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two daily servings of fruit and vegetables (see http:// www.healthierus.gov/dietaryguidelines). Research into carotenoid enhancement of vegetable crops to benefit human health has paralleled efforts to increase consumption of fruit and vegetables in the diet. Current methods to assess bioavailability (see Glossary) include serum measurements and in vitro digestion models. Release of carotenoid from the membranes of plant tissues facilitates intestinal absorption; however, changes in carotenoid chemistry by biotic (e.g. oxidation) and abiotic (e.g. temperature) factors can influence bioavailability. Programs to improve carotenoid levels in vegetable crops must successfully link plant physiology with accurate bioavailability assessments in human subjects. In this review, we discuss our current knowledge of carotenoid chemistry, carotenoid contributions to human health, bioavailability assessments, how pre- and postharvest practices can alter carotenoid levels and influence potential bioavailability, and recent vegetable carotenoid enhancement efforts. Carotenoid chemistry and plant biosynthetic pathway Carotenoids are C40 isoprenoid polyene compounds that form lipid soluble yellow, orange and red pigments [12,13]. Carotenoids are secondary plant compounds and can be divided into two groups: the oxygenated xanthophylls such as lutein (3R,30 R,60 R b,e-carotene-3,30 diol), zeaxanthin (3,30 R-b,b-carotene-3,30 diol) and violaxanthin (3S,5R,6S,30 S,50 R,60 S-5,5,50 ,60 -depoxy-5,6,50 ,60 -tetrahydrob, b-carotene-3,30 diol), and the hydrocarbon carotenes such as b-carotene (b, b-carotene), a-carotene (60 R, b,e-carotene) and lycopene (c, c-carotene) [12]. In higher plants, carotenoid compounds are synthesized and localized in cellular plastids where they are associated with light-harvesting complexes (LHCs) in the thylakoid membranes, or present as semicrystalline structures derived from the plastids [14,15]. Terpenes are a diverse group of plant secondary metabolites formed via acetyl-CoA (mevalonic acid pathway) or from glycolytic intermediates (methylerythritol phosphate pathway). The basic structural element of all terpenes is the 5-carbon branched isopentane. Terpenes are classified by the number of isoprene units present. Carotenoids are composed of 40 carbons and are thus classified as tetraterpenes. The carotenoid biosynthetic pathway was elucidated in the mid-1960s [15]. Currently, genes and cDNAs for the major enzymes functioning in carotenoid biosynthesis have been cloned from plant, algal and microbial sources [16]. Carotenoids are produced in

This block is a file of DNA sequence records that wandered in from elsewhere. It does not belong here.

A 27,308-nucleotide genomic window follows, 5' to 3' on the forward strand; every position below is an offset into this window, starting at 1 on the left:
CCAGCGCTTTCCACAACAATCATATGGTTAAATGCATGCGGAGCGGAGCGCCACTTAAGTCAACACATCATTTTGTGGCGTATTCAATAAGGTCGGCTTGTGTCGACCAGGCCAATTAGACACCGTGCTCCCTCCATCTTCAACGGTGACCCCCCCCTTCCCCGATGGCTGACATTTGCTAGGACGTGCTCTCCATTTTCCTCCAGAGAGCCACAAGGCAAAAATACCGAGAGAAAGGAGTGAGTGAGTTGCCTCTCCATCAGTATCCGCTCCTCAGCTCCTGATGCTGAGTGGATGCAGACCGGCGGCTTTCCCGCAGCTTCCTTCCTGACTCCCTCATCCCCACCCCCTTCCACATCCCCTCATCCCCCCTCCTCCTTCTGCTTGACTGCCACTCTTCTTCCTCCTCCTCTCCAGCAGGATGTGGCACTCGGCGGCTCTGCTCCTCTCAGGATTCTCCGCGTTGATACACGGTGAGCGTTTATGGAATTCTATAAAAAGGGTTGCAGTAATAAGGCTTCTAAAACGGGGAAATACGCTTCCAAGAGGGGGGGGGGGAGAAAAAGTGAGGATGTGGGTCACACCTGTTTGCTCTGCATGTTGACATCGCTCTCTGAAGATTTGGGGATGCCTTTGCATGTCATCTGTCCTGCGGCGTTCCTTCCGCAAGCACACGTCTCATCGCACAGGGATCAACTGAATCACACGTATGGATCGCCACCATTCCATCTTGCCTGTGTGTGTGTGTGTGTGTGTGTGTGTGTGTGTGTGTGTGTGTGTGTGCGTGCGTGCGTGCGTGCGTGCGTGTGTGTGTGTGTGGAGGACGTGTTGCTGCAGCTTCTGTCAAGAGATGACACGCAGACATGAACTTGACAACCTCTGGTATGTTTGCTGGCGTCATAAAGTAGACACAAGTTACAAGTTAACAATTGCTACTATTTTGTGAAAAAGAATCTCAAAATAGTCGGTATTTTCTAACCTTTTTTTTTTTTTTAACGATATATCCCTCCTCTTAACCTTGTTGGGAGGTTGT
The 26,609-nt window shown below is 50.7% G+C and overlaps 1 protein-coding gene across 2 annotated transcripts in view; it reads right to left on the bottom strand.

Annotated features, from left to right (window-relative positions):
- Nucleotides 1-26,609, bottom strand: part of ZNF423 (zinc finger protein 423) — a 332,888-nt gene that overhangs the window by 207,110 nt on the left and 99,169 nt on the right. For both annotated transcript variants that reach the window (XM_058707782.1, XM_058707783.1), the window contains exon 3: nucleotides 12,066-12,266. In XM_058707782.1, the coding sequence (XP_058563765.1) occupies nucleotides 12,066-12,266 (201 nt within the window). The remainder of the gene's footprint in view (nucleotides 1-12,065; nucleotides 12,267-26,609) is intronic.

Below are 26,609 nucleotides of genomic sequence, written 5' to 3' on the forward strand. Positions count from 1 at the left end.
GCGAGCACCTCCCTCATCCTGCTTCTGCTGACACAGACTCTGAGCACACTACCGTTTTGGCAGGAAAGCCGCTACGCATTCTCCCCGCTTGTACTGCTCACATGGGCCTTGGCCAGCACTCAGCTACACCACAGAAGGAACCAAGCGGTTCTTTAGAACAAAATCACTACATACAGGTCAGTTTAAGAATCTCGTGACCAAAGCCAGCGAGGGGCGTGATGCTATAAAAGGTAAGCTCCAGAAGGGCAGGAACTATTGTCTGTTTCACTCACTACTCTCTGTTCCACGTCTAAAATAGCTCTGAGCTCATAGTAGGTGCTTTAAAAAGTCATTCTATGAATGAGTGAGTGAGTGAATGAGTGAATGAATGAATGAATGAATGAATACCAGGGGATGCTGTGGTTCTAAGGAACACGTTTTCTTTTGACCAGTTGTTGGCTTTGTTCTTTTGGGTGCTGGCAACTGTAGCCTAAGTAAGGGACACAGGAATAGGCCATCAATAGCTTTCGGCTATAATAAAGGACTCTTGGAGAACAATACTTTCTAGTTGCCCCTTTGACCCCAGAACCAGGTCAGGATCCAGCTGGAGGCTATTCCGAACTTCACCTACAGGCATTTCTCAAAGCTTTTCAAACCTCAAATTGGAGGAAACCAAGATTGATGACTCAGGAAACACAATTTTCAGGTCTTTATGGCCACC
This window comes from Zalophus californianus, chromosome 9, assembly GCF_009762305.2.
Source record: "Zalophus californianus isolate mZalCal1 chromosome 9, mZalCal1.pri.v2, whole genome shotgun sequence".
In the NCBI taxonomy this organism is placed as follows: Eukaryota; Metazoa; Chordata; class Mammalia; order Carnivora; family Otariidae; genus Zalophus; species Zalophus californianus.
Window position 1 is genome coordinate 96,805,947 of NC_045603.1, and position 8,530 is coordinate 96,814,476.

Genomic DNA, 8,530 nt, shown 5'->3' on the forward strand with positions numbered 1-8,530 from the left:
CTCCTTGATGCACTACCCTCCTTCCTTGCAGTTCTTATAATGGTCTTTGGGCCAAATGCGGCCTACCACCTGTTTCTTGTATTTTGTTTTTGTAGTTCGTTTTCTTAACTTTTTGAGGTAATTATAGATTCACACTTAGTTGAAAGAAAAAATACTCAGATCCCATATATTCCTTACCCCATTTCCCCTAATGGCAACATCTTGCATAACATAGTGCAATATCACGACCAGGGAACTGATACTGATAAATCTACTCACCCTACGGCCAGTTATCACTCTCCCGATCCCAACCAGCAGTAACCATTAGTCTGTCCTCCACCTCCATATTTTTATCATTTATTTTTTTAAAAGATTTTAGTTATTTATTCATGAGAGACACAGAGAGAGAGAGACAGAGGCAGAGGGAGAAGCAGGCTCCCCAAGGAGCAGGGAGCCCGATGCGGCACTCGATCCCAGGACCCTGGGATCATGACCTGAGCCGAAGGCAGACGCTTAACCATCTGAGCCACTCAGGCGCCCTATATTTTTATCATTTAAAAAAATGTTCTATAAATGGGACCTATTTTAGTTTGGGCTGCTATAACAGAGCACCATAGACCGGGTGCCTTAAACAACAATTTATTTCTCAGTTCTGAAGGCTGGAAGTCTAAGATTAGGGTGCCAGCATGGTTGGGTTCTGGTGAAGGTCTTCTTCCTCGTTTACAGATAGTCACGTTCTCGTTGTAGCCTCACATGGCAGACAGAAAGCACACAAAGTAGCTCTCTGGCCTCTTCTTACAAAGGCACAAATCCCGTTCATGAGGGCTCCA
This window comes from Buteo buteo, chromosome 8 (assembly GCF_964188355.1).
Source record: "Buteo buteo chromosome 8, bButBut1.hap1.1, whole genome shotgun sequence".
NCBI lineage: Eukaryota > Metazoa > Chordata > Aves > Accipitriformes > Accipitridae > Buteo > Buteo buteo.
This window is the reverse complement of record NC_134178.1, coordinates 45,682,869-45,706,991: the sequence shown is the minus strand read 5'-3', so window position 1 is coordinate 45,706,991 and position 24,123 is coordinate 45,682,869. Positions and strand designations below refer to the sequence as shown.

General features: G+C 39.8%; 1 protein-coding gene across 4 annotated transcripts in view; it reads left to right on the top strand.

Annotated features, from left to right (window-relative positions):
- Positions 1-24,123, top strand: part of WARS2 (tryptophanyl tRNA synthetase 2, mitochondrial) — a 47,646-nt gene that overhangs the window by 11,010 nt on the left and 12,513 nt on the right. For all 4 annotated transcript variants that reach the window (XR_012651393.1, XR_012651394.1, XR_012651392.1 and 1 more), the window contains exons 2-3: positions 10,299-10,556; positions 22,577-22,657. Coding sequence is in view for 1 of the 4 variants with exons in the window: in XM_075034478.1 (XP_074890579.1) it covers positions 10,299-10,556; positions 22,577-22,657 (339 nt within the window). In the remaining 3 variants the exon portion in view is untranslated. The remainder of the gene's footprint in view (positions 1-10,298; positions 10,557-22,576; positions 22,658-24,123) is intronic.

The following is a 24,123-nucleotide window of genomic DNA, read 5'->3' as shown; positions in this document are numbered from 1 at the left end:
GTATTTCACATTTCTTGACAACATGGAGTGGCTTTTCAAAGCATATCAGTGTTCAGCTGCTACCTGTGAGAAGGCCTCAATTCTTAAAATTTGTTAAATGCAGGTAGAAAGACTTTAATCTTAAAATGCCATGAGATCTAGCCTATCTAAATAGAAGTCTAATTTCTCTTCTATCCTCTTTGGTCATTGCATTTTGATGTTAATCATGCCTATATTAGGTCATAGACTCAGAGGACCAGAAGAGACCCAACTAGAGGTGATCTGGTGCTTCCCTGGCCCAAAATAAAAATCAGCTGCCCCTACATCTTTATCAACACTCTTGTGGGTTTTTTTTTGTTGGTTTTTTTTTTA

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g.22. Carotenoid pigments protect photosynthetic structures by quenching 3Chl to dissipate excess energy [21] and binding 1O2 to inhibit oxidative damage [20. along with other chloroplast carotenoids. Chylomicrons: the largest of the blood lipids consisting mostly of triglycerides and small amounts of cholesterol. phytoene desaturase and j-carotene desaturase. which arise from differences in the shape of the molecule or the overall dipole moment. and protect eye tissues [25]. Cardiovascular disease reductions were mostly associated with increased intakes of a-carotene. Reactive species include singlet oxygen (1O2). Some vegetables have a modified carotenoid biosynthetic capacity and produce compounds exclusively associated with their respective genus. however. and modulate the expression of gene determinants in the prevention of certain types of cancers. There is a great deal of research on the anticarcinogenic effects of individual carotenoids on specific types of cancers.27]. Cohort studies involving a food frequency questionnaire and serum carotenoid data have established the preventative effects of dietary carotenoids on cardiovascular diseases in separate studies of populations in Italy [28]. a-carotene and lutein) [16.20]. The reversible epoxidation–de-epoxidation reaction converting violaxanthin back to zeaxanthin via the intermediate antheraxanthin is collectively referred to as the violaxanthin cycle and is vital for energy dissipation from incoming solar radiation [15. violaxanthin and neoxanthin) or carotenoids with one b-ring and one e-ring (e. Higher carotenoid intakes can also lower risk of certain lymphomas [34]. mostly in the blue–green wavelength range. Europe [30] and Costa Rica [31]. Lipophilic: having a strong affinity for lipids. They are classified as to their density and are mainly involved in lipid transport in the aqueous blood plasma. protein thiol groups. Carotenoids function to help harvest light energy. Reactive oxygen species (ROS): chemical species that participate in oxidative reactions with polyunsaturated membrane phospholipids. hydroxyl radical (OH).18].17] (Figure 1). Two structurally similar enzymes. which becomes the substrate for the C20 geranylgeranyl diphosphate (GGPP) [17]. and visual functions [24]. Carotenoids can reduce the risk of cardiovascular disease through reductions in low-density lipoprotein oxidation and oxidative stress at locations of plaque formations. The enzyme GGPP synthase catalyzes the formation of GGPP from IPP and DMAPP [16]. Xanthophylls might also be involved in structural stabilization of LHCs and reduction of lipid peroxidation [21]. Zeinoxanthin is found in yellow corn (Zea mays) grains. b-carotene and b-cryptoxanthin. Lettuce (Lactuca species) contains lactucaxanthin. must rely on dietary sources to provide sufficient levels.11 No.10 Glossary Bioavailability: the extent to which a nutrient in a food constituent can be absorbed and used by the body after ingestion. normal reproductive performance. Chromophore: any light-absorbing molecular group that produces color in a compound. with men benefiting more from increased carotenoid intakes [33]. make the conversions of phytoene to lycopene [2.sciencedirect. and change the colorless phytoene into colored lycopene. Isomerization: biochemical or chemical reaction involving an intra-molecular shift resulting in a change in orientation of functional groups within a molecule. cohort and epidemiological study data reveal that increased levels of dietary carotenoids have no the plastids and are derived from isopentenyl diphosphate (IPP).and b-carotenes into the subgroup referred to as the xanthophylls. which is transferred to the photosynthetic reaction centers (RCs). Carotenoids can inhibit cell proliferations. The protective effects of carotenoids against lung cancers differ between the sexes. zeaxanthin. usually carbon (C).23]. www.500 Review TRENDS in Plant Science Vol. The carotenoid pathway branches at the cyclization reactions of lycopene to produce carotenoids with either two b-rings (e. IPP is isomerized to dimethylallyl diphosphate (DMAPP). The first step unique to carotenoid biosynthesis is the condensation of two molecules of GGPP to form the first C40 carotenoid. via phytoene synthase [1]. Humans cannot synthesize carotenoids and.com . non-protein thiol groups and DNA with the potential to alter cellular functions. Recent studies have established a link between increased intake of fruits and vegetables that are high in carotenoids with reduced incidences of mortality related to cardiovascular disease. a-carotene and cryptoxanthins) and non-pro-vitamin A carotenoids (lutein. phospholipids. or even species. Data from cohort studies reveal protective effects from b-carotene intakes against the risk of tobacco-related cancers in non-smokers. By contrast. enhance the immune response. High-density and low-density lipoproteins: lipid–protein combinations with the solubility characteristics of a protein. zeaxanthin and lycopene) function as free-radical scavengers. Carotenoids and human health One of the most important physiological functions of carotenoids in human nutrition is to act as vitamin A precursors. Hydrophobic: having little or no affinity for water. b-carotene is highly concentrated close to the reaction center. Fruits and vegetables are primary sources of carotenoids in the human diet and their consumption has been associated with numerous health benefits [26. therefore.16. Epoxide: an organic molecule containing a chemical group consisting of an oxygen molecule bound to previously connected atoms. and lutein is present in several lightharvesting antennae components [19. Japan [29]. In the first step in biosynthesis. b-carotene can increase cancer risks among smokers [32]. b-carotene. capsorubin and cryptocapsin.17]. Within the thylakoid membranes of chloroplast organelles. nitric oxides (NO) and peroxyl (HOO). suppress cancer development. Further steps in xanthophyll synthesis include epoxydation reactions. which convert the hydrocarbon a. Peppers (Capsicum species) contain capsanthin. Both pro-vitamin A carotenoids (b-carotene. Pro-vitamin A carotenoid compounds support the maintenance of healthy epithelial cell differentiation. excess excitation energy can result in the formation of triplet excited chlorophyll (3Chl) and reactive singlet oxygen (1O2). The pathway advances with the additions of oxygen moieties. superoxide (O2À). They are synthesized in the intestinal mucosal cells and serve to transport lipids to tissues. phytoene. antheraxanthin.g. proteins and fat-soluble vitamins. cell transformations. carotenoids are found bound to specific protein complexes of photosystem I and photosystem II (PSII). These desaturase enzymes create the chromophore present in the carotenoid pigments. which are responsible for the vibrant fruit coloration within the genus [1]. cis (Z) isomers and trans (E) isomers often have different physical properties. In the PSII complex. When the absorption of light radiation exceeds the capacity of photosynthesis.